Gov. Scott Walker wants to bring workers to Wisconsin and he’s willing to pay almost $7 million of taxpayers’ money to do it.

Walker proposed a bill that would allocate $6.8 million to a marketing campaign aimed at luring more workers to Wisconsin. The bill has two main targets — veterans looking to move and start a family and millennials who attended Wisconsin universities and have since left to pursue job opportunities in Chicago, Minneapolis and other, more prominent cities.

Walker said the jobs are here in Wisconsin but “we just need more bodies.”

This very telling is why I think this marketing campaign is ill-advised. Under the pretense of creating jobs for Wisconsin workers, Walker sold the Foxconn project, tax cuts and all. But now it seems there are not enough workers to take advantage of the jobs he created. Never mind Wisconsin already has a very low unemployment rate of 3.4 percent. Walker borrowed the “if you build it, they will come” logic from Field of Dreams, yet he still does not have enough ballplayers.

Rep. Dana Wachs, D-Eau Claire, said it best, “Governor Walker sold a bill of goods to the Wisconsin public by saying it would create new jobs for Wisconsinites. Apparently, what he means was the jobs would go to workers from Chicago.”

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There is a wealth of Milwaukee natives looking for jobs, according to Dorothy Walker, the interim dean of the technology and applied science division at Milwaukee Area Technical College. Why not spend this money on training for them, instead of luring people from out of state?

The real irony is that instead of investing in things that would make Wisconsin more attractive to millennials, Walker wants to just spend money on an advertising campaign. For example, Walker stopped a proposal to build a train from Milwaukee to Madison. A train connecting the two youngest and most fun cities in Wisconsin is something truly attractive to young people looking for jobs.

Sen. Jennifer Shilling, D-Wisconsin, summarized the issue well, “I’m baffled why Governor Walker and Republicans aren’t looking at their own policies that have driven away young adults and contributed to our state’s brain drain crisis,” Shilling said. “Millennials are increasingly choosing to live in states that invest in public transit, promote workplace flexibility and support student loan debt relief.” You can create all the jobs in the world, but if young people do not want to live here, it won’t matter.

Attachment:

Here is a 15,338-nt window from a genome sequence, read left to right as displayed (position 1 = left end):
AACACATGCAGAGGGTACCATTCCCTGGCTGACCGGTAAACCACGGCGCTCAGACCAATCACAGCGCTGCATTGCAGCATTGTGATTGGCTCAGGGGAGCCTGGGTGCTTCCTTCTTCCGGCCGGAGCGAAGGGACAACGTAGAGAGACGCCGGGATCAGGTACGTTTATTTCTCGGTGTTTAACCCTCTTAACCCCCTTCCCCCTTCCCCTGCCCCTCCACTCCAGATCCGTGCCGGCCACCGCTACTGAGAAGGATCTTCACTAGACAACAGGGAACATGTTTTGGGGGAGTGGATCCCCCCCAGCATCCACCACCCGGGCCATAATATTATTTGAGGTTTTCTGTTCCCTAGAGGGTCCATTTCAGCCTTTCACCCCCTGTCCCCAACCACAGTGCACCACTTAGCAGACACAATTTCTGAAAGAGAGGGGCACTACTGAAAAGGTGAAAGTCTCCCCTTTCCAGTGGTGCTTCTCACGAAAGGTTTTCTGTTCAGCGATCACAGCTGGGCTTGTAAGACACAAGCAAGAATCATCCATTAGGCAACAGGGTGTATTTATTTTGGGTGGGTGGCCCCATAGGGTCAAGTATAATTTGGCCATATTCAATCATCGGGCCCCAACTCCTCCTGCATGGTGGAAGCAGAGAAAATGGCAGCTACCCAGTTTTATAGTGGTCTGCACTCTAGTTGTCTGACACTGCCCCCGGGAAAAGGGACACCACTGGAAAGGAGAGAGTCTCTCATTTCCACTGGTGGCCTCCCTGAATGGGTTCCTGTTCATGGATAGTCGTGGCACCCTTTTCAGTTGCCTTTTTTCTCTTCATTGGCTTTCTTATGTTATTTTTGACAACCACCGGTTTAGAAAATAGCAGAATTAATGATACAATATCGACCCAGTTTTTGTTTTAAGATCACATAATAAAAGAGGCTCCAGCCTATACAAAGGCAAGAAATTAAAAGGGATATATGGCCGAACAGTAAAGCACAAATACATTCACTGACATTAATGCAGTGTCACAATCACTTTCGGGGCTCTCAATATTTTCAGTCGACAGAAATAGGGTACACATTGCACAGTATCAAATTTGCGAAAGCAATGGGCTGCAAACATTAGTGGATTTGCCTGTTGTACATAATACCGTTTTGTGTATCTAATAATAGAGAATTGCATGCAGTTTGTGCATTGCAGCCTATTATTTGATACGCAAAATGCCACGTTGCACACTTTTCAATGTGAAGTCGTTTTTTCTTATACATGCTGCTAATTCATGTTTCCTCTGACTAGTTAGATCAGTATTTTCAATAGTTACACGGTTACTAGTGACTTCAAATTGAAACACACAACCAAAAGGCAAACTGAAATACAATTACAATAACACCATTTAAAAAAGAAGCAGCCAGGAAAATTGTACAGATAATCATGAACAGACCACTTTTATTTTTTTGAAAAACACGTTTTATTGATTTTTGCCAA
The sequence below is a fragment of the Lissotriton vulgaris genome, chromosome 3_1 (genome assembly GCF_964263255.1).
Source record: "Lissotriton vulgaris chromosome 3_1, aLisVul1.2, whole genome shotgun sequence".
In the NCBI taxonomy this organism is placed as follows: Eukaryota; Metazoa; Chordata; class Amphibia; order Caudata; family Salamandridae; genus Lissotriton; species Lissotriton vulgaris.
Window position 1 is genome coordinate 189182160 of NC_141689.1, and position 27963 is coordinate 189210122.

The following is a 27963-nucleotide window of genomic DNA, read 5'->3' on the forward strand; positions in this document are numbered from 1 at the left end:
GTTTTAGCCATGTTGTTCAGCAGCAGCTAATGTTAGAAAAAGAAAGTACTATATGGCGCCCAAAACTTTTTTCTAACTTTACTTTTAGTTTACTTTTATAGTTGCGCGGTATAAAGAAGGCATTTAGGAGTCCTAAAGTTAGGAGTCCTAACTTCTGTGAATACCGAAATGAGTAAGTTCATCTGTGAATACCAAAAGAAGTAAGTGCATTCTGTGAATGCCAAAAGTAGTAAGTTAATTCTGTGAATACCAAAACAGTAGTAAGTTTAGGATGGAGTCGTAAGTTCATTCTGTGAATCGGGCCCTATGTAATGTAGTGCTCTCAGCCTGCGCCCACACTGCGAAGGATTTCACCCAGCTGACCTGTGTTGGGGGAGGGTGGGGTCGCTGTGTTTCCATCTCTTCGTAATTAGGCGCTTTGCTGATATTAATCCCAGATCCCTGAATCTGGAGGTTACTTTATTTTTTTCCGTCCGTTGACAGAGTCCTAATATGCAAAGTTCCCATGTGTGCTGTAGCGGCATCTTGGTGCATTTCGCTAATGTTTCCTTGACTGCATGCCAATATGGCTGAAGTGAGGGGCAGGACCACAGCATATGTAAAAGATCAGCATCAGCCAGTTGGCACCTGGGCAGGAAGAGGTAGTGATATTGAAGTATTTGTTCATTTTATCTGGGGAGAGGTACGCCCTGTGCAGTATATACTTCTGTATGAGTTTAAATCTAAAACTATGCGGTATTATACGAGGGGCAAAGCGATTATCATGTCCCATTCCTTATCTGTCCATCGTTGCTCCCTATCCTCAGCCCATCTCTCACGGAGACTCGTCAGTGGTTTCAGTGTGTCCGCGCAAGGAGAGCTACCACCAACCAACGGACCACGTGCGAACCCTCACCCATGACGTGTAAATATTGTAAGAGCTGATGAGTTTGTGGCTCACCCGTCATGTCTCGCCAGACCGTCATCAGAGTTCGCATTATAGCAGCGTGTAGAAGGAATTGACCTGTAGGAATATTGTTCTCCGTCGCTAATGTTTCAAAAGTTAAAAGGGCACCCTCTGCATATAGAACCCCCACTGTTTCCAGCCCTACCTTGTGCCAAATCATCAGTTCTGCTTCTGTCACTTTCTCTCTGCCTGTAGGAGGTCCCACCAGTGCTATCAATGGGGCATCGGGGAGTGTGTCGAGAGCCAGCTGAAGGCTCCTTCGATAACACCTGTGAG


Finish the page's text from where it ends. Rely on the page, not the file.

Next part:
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This is not to say Wisconsin does not have its virtues. I like the idea of selling “build a family in Wisconsin.” Wisconsin is a wholesome place. Enjoy a drive to work without all the traffic. The state is affordable, ranking 15th on the US NEWS list of the most affordable states. It has amazing natural scenery. Selling Wisconsin is not hard. You just need to pick the right audience.

I think deep down Walker realizes this, too. He thinks the key time to reach millennials is four or five years after graduation when they start thinking about where they want to live long-term and raise children. I say closer to 10 years after graduation, but the sentiment is right here. Wisconsin should not try to compete with Chicago unless they are willing to invest millions into city planning for Milwaukee. Instead, he should target Wisconsin natives looking to come home, by reminding them what they loved about this place when they were young.

Instead of investing in drawing millennials from Chicago to Wisconsin, we should be training young Wisconsinites already here.

Eric Hilkert ([email protected]) is a junior majoring in finance.